Mercury, ADHD Linked in New Study
The levels of mercury in a pregnant woman’s bloodstream has been linked to a higher risk of her child being diagnosed with attention deficit hyperactivity disorder (ADHD) by a new study conducted by researchers at Boston’s Brigham and Women’s Hospital and the Harvard School of Public Health. The Boston Globe reports that children whose mothers tested high for mercury were 40-70 percent more likely to exhibit ADHD symptoms by age eight:
On the flip side, those children whose mothers consumed the most fish while pregnant were the least likely to exhibit fidgety, distracted, and impulsive behaviors in class, according to the study of 604 children published Monday in the Archives of Pediatrics and Adolescent Medicine.
At first blush, this finding appears contradictory because most of the mercury we consume comes from fish. “It seems a little paradoxical,” said study co-author Dr. Susan Korrick, an assistant professor of medicine at Brigham and Women’s. “But fish consumption doesn’t necessarily correlate with mercury levels since you could eat a high amount of fish that are low in mercury.”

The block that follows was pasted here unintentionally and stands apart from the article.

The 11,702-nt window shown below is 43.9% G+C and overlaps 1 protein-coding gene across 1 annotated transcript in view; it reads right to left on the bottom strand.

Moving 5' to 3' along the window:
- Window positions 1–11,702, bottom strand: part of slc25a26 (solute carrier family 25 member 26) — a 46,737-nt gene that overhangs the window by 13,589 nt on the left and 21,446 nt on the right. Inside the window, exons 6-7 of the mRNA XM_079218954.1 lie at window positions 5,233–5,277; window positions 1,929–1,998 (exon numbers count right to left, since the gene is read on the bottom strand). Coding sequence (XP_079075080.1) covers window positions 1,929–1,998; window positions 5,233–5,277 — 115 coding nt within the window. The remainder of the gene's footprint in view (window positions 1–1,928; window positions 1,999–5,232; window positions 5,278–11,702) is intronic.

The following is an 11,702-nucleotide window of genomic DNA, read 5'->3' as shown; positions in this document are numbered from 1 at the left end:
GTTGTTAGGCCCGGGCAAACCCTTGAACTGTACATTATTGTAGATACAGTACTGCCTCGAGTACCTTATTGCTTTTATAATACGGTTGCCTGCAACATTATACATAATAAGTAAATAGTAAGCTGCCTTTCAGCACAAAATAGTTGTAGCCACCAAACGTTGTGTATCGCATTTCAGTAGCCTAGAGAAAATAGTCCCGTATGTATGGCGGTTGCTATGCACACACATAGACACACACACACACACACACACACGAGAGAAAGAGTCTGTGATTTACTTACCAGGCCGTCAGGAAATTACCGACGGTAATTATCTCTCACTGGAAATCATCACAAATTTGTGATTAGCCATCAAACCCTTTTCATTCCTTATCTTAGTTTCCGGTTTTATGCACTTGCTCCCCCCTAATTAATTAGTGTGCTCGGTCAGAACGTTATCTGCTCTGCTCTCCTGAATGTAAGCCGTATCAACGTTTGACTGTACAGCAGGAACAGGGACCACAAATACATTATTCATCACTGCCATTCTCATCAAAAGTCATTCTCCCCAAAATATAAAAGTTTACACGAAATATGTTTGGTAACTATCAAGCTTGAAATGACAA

Fatty kinds of fish such as salmon, tuna, and sardines have higher levels of omega-3 fatty acids, which are thought to be crucial for cognitive function. All types of fish have a host of nutrients such as vitamin D, B-12, and iodine, which could play a role in brain development as well.
While government agencies have advised pregnant women to limit their fish intake to no more than two six-ounce servings a week, Korrick said they might want to aim for three or four servings of low-mercury fish such as salmon, canned light tuna, haddock, cod, and shrimp. (Albacore tuna has more mercury, so consumption should be limited to six ounces a week.)
The key is for pregnant women to avoid fish known to have high mercury levels, including swordfish, shark, tilefish, and king mackerel, Korrick added.
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